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Matlu
Advisor
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Criteria in the security rules

Hello, world.

This question, maybe it is very "silly", but I want to understand more about the operation of the Checkpoint Firewall.

My doubt is based on the security rules that are created in the SmartConsole.

For example, an administrator defines a security rule:

 

Source: 192.168.50.64

Destination: 172.17.20.30

HTTP Service

Action: Allow(Accept)

 

In other manufacturers such as Fortinet, Palo Alto (to name a few brands), in their rules, they usually "call" either the interface or zone, where the traffic arrives and leaves, but in Checkpoint this is not usually common (at least in my experience, I mean, when working security policies based on zones).

So, when an administrator defines a rule, as I put it above, like Checkpoint, he "identifies" the origin where the packet will enter and where it will be taken out????

Is there a flow to understand this?

I hope you can understand my doubt, and help to clarify it.

Thank you.

 

 

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Chris_Atkinson
Employee
Employee

Yes we have different approaches to many things not least of which is our fundamental ethos.

Zones can be defined as part of the interface topology in all current software releases of GAiA and subsequently referenced in the security policy rules src/dst but this wasn't always the case. They are often used in parent rules for layers.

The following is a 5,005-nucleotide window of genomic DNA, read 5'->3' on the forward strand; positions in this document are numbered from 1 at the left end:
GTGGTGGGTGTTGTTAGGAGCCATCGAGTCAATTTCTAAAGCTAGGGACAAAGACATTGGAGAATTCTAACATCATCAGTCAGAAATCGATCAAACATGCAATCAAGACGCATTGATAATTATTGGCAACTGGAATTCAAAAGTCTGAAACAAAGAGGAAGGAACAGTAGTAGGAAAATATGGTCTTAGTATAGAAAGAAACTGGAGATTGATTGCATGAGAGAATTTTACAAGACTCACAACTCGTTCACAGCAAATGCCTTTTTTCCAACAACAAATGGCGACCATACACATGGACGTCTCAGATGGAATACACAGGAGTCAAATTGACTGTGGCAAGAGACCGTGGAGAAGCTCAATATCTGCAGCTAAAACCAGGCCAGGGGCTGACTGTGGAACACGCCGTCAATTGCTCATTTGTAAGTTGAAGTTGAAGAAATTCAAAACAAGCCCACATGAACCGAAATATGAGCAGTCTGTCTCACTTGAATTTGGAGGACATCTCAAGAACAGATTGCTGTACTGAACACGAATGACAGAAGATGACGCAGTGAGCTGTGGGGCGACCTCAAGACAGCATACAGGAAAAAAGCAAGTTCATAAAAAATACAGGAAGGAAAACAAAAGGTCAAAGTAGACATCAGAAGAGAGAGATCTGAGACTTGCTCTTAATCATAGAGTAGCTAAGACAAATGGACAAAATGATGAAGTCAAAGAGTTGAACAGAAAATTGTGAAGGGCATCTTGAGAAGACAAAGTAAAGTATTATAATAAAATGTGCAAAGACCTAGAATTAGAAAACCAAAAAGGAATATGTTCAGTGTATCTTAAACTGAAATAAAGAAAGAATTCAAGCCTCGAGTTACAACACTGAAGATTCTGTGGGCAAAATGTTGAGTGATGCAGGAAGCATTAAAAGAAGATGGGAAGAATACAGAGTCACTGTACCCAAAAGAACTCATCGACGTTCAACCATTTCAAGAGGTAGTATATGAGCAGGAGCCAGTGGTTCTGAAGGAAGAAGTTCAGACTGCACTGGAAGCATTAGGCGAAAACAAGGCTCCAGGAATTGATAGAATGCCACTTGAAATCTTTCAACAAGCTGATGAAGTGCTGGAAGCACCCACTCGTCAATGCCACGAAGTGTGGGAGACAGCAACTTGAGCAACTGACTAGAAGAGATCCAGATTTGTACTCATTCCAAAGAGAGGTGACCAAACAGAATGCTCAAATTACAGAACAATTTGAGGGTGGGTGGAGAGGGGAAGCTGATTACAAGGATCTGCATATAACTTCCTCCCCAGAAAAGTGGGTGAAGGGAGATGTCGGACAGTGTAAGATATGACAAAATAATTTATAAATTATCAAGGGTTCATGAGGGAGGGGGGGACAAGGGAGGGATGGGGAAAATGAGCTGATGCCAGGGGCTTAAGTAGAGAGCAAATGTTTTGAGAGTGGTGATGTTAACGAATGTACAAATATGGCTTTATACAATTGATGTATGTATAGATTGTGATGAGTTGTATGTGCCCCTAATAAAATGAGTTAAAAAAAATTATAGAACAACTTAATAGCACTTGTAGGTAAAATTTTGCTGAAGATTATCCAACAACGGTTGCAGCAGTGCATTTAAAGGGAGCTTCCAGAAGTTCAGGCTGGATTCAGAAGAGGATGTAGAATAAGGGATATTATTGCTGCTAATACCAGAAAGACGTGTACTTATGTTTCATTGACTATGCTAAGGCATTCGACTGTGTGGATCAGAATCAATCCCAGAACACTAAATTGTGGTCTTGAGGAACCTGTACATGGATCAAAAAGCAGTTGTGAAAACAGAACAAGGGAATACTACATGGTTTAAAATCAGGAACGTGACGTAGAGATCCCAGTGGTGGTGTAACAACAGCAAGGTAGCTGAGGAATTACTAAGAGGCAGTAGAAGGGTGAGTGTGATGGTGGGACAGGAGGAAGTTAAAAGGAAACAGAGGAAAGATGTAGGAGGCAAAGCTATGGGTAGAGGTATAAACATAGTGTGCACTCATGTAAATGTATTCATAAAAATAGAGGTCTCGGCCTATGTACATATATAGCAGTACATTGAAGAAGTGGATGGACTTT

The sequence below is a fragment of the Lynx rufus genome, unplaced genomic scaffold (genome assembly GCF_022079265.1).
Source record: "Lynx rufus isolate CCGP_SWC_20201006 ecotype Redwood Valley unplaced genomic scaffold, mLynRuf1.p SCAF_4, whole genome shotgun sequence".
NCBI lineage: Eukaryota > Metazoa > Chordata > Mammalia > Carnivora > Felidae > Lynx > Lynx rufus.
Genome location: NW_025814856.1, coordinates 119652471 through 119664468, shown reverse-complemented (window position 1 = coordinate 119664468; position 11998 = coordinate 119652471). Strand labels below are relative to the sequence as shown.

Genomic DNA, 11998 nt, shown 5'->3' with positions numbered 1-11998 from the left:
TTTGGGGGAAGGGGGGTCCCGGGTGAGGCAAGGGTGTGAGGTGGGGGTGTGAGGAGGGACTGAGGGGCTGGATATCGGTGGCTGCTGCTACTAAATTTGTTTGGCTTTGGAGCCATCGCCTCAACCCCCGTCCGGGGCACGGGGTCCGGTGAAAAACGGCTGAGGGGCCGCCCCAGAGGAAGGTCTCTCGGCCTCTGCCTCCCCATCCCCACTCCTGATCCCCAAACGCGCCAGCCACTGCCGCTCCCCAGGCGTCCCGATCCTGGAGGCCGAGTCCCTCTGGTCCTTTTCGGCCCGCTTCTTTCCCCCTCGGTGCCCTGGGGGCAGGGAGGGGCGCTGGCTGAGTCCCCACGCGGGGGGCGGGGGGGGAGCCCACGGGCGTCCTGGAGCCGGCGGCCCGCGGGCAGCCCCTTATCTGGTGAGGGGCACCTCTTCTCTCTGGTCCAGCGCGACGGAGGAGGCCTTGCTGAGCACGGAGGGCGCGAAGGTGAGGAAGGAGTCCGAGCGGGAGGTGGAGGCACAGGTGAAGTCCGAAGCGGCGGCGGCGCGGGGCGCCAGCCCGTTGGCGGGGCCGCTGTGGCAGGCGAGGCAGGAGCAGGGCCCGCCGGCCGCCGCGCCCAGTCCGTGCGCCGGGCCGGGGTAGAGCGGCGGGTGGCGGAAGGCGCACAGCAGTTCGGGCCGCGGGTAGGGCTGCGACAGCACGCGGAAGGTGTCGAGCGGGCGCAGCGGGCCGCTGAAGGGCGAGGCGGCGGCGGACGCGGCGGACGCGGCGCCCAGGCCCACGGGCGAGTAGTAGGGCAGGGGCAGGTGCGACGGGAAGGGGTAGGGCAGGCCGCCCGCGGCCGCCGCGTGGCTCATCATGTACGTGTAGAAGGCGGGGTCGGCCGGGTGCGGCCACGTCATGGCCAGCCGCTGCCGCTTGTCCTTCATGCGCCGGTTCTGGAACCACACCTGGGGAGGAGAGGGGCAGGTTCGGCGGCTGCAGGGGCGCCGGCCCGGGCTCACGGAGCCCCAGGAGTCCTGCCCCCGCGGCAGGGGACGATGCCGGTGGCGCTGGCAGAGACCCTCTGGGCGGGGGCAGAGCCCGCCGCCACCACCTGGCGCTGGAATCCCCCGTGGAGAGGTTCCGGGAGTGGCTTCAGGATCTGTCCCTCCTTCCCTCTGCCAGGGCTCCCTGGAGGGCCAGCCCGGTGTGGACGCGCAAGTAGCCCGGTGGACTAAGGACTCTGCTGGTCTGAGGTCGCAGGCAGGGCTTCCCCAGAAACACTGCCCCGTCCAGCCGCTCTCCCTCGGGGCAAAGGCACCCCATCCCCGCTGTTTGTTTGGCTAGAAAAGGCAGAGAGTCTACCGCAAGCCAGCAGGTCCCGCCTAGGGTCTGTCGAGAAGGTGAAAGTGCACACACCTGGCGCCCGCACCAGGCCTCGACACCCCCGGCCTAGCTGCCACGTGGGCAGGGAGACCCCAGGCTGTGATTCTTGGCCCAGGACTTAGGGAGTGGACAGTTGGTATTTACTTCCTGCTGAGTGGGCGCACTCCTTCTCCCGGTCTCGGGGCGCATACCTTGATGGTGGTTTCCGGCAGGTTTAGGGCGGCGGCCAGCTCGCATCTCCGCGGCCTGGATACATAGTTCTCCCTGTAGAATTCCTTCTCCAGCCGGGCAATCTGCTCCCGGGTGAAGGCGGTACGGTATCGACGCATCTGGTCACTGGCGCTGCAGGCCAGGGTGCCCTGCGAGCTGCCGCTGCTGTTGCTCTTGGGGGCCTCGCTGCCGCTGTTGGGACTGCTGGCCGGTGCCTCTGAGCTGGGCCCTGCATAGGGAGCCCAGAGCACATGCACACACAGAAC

Refer also:

https://support.checkpoint.com/results/sk/sk128572

https://sc1.checkpoint.com/documents/R81.20/WebAdminGuides/EN/CP_R81.20_SecurityManagement_AdminGuid...

https://community.checkpoint.com/t5/General-Topics/White-Paper-Security-Zones/td-p/53415#M10641

CCSM R77/R80/ELITE

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3 Replies
Chris_Atkinson
Employee
Employee

Yes we have different approaches to many things not least of which is our fundamental ethos.

Zones can be defined as part of the interface topology in all current software releases of GAiA and subsequently referenced in the security policy rules src/dst but this wasn't always the case. They are often used in parent rules for layers.

Refer also:

https://support.checkpoint.com/results/sk/sk128572

https://sc1.checkpoint.com/documents/R81.20/WebAdminGuides/EN/CP_R81.20_SecurityManagement_AdminGuid...

https://community.checkpoint.com/t5/General-Topics/White-Paper-Security-Zones/td-p/53415#M10641

CCSM R77/R80/ELITE
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the_rock
Legend
Legend

Hey bro,

I think what you defined specifically applies to PAN and Fortinet, for sure. They have an easy way to define zones, unlike CP. But, regardless of that, layers in CP starting R80 give you an amazing option for policy hardening, compared to R77 and before.

Links @Chris_Atkinson sent are good reference.

Andy

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the_rock
Legend
Legend

To add to my last response, I guess you could technically compare say if you have inline layer on CP with internal zone (tied to internal interface) to something like internal to WAN section on Fortigate firewall. Maybe not the best comparison, but somewhat similar. On FGT firewalls, once you create a rule from, just as an example, ssl vpn interface to say internal, that would represent what vpn clients can access when they connect in. That could, I guess, compare to say inline layer on CP firewall.

Makes sense?

Andy

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